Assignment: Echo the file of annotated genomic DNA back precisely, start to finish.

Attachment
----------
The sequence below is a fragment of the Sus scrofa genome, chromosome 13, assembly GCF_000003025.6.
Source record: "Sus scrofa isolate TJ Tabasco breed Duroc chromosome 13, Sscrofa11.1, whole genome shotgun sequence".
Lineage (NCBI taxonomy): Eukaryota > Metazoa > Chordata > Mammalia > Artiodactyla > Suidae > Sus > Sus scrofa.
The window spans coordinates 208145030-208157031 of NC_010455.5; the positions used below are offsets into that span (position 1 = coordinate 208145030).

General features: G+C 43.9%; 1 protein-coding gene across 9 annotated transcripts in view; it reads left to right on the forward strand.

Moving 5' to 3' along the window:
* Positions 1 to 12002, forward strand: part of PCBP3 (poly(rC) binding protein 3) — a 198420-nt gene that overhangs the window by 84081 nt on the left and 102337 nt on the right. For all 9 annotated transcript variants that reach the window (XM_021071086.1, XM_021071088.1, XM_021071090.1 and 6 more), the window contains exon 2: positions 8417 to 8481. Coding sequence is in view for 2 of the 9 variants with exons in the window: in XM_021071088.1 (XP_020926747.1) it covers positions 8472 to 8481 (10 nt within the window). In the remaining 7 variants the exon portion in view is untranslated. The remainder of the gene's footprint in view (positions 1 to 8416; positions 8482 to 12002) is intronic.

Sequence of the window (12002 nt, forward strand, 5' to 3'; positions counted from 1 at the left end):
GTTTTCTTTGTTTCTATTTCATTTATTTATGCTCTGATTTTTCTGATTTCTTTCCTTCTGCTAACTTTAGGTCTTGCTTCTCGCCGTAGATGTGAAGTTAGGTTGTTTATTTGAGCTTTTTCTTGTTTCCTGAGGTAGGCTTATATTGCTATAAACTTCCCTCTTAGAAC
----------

The sequence below is a fragment of the Sus scrofa genome, chromosome 13, assembly GCF_000003025.6.
Source record: "Sus scrofa isolate TJ Tabasco breed Duroc chromosome 13, Sscrofa11.1, whole genome shotgun sequence".
Lineage (NCBI taxonomy): Eukaryota > Metazoa > Chordata > Mammalia > Artiodactyla > Suidae > Sus > Sus scrofa.
The window spans coordinates 208145030-208157031 of NC_010455.5; the positions used below are offsets into that span (position 1 = coordinate 208145030).

General features: G+C 43.9%; 1 protein-coding gene across 9 annotated transcripts in view; it reads left to right on the forward strand.

Moving 5' to 3' along the window:
* Positions 1 to 12002, forward strand: part of PCBP3 (poly(rC) binding protein 3) — a 198420-nt gene that overhangs the window by 84081 nt on the left and 102337 nt on the right. For all 9 annotated transcript variants that reach the window (XM_021071086.1, XM_021071088.1, XM_021071090.1 and 6 more), the window contains exon 2: positions 8417 to 8481. Coding sequence is in view for 2 of the 9 variants with exons in the window: in XM_021071088.1 (XP_020926747.1) it covers positions 8472 to 8481 (10 nt within the window). In the remaining 7 variants the exon portion in view is untranslated. The remainder of the gene's footprint in view (positions 1 to 8416; positions 8482 to 12002) is intronic.

Sequence of the window (12002 nt, forward strand, 5' to 3'; positions counted from 1 at the left end):
GTTTTCTTTGTTTCTATTTCATTTATTTATGCTCTGATTTTTCTGATTTCTTTCCTTCTGCTAACTTTAGGTCTTGCTTCTCGCCGTAGATGTGAAGTTAGGTTGTTTATTTGAGCTTTTTCTTGTTTCCTGAGGTAGGCTTATATTGCTATAAACTTCCCTCTTAGAAC